Why would I want to change?
Until the 1960's lead was used for almost all water supply pipes and although the water is treated by your local authority, small amounts of lead can find their way into the water you use. This also applies to rust from iron pipes. All local authority water boards will, if asked, take samples of your water and test it for you free of charge.
You are responsible for all of the pipework in your property and for the pipe work between your property and the boundary of the street the main is in. This main will normally be fairly close to the property boundary. The diagram below outlines the situation found with most properties but there are exceptions to this rule. In the case of an exception, such as you property being beyond the end of a main, contact your local water board to see who is responsible for the incoming pipe.
If you share a water pipe with a neighbour you are jointly responsible for that pipe. If you then want your own connection to the main you may have to pay for this.
What do I change to?
The new pipe should be a blue plastic pipe which is made from Medium Density Polyethylene (MDPE). It will have a minimum of 25mm external diameter until it gets to your internal stop tap when copper is usually installed. If however there is any possibility that your ground, or the ground surrounding your property may be contaminated with petrol or oil or other hydrocarbons, MDPE must not be used. In these situations a special foil wrapped pipe must be used.
What do I do if I want to change?
Contact your local water authority. They will come out and check if you share a supply with anyone. They will advise you if there would be any charge and advise you on where to lay your new pipe. You will, in most cases, be expected to lay your new pipe slightly beyond the property boundary for connection to the main by the local water company. You need to get prices from local plumbers for changing the internal pipes from lead to copper. Your pipe must be laid in a trench between 750mm and 1350mm deep. It must enter the property and remain at that depth for a minimum of 750mm from the external face of the wall of the property. It will then rise up to the internal stop tap usually located under the kitchen sink. From the bend upwards and for all pipe higher than 750mm deep the pipe must be insulated to BS 6700. Lagging must also be used to all lengths of pipe passing through unheated parts of the property such as basements and underfloor voids. For a 25mm pipe 28mm of insulation must be used and for a 32mm pipe, 35mm. The insulation must be designed for frost protection. When your new pipe is installed to your stop cock, if the first internal length of pipe ie the length of pipe from your stop cock to the first (drinking water) tap is lead or iron, this must be replaced also.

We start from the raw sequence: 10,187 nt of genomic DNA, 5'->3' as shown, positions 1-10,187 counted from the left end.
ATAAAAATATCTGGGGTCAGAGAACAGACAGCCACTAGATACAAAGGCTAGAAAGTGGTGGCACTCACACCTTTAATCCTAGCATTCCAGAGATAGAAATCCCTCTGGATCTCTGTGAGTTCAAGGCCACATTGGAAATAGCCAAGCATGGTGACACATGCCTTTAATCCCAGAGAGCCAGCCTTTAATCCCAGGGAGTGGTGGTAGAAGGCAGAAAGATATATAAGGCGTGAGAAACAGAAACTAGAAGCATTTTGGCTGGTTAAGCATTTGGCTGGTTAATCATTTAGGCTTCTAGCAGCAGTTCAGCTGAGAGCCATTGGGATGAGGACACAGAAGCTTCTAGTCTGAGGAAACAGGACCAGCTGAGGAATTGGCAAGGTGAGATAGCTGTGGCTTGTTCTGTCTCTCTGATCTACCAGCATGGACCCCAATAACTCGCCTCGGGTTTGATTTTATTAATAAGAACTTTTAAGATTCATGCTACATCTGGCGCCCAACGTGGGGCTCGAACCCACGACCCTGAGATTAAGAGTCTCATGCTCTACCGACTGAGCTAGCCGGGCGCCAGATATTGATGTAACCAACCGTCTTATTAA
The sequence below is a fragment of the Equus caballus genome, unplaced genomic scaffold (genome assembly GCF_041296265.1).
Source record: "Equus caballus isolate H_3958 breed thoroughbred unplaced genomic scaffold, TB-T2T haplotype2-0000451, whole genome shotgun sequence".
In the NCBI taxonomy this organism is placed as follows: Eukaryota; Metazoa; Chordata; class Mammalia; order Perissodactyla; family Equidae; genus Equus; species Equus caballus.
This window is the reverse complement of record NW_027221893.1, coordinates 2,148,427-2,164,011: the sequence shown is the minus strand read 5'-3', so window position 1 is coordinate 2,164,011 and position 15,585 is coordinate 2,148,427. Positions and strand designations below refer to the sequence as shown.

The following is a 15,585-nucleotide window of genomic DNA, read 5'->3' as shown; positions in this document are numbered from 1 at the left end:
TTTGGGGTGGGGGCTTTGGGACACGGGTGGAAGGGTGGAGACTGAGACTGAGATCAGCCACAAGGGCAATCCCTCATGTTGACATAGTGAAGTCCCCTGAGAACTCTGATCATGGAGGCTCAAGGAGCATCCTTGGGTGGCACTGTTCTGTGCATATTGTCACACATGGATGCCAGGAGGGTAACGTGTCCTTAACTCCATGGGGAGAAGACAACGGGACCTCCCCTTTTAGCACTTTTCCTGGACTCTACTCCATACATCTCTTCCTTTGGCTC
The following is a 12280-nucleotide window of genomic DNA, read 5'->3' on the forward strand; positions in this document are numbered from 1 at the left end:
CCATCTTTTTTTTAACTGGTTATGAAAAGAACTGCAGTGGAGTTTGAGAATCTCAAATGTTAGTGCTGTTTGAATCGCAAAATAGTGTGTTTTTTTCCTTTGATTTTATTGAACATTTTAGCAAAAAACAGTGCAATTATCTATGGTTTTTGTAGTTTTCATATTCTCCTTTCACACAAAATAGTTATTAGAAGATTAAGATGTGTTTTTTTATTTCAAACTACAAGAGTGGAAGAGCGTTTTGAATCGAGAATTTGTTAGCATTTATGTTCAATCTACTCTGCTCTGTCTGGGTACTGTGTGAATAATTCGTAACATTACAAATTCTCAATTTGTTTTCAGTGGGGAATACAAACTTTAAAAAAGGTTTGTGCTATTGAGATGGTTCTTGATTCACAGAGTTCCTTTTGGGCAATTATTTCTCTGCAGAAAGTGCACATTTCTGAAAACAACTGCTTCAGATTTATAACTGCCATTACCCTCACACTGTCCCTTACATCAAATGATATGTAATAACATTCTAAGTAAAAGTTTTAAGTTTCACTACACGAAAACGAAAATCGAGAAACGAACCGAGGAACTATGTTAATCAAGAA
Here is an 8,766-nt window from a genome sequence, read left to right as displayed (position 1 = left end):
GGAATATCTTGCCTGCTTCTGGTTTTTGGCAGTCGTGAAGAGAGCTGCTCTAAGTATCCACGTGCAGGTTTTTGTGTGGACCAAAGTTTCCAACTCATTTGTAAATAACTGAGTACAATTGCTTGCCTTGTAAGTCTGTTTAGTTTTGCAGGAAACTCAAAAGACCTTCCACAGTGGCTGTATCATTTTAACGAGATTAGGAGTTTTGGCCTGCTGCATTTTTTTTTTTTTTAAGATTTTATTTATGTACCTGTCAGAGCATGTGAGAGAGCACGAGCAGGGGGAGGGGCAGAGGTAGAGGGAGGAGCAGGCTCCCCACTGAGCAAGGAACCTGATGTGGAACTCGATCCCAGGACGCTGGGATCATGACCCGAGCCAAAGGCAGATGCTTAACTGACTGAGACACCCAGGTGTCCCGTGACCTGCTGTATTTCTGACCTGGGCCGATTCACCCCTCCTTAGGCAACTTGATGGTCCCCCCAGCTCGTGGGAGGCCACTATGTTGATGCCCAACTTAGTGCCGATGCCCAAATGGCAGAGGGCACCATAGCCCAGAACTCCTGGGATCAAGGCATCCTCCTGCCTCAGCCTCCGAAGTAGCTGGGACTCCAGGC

If the new pipe needs to pass through any foundations or is buried under the building, it must be placed in a duct of at least 100mm diameter. The duct must allow for the pipe to be insulated and a wire must be laid next to the pipe, and clamped to it when it gets inside the property, to trace or pull through a new pipe should any faults develop.
Before you fill the trench in a member of the local water authority must inspect it to make sure it has been laid correctly.
Please check that your old water pipe, where it entered the building, was not used as an earthing point as many were pre 1966. You need to contact and electrician if you are in any doubt.
When you backfill the trench care should be taken. No stones or bricks should be near the pipe, nor should any other sharp objects. For safeties sake it is recommended that the first 100mm of backfill be sand and the pipe itself is laid on 100mm of sand also. It is as well to keep the rest of the backfill free of aggressive materials.
A range of MDPE fittings can be seen below: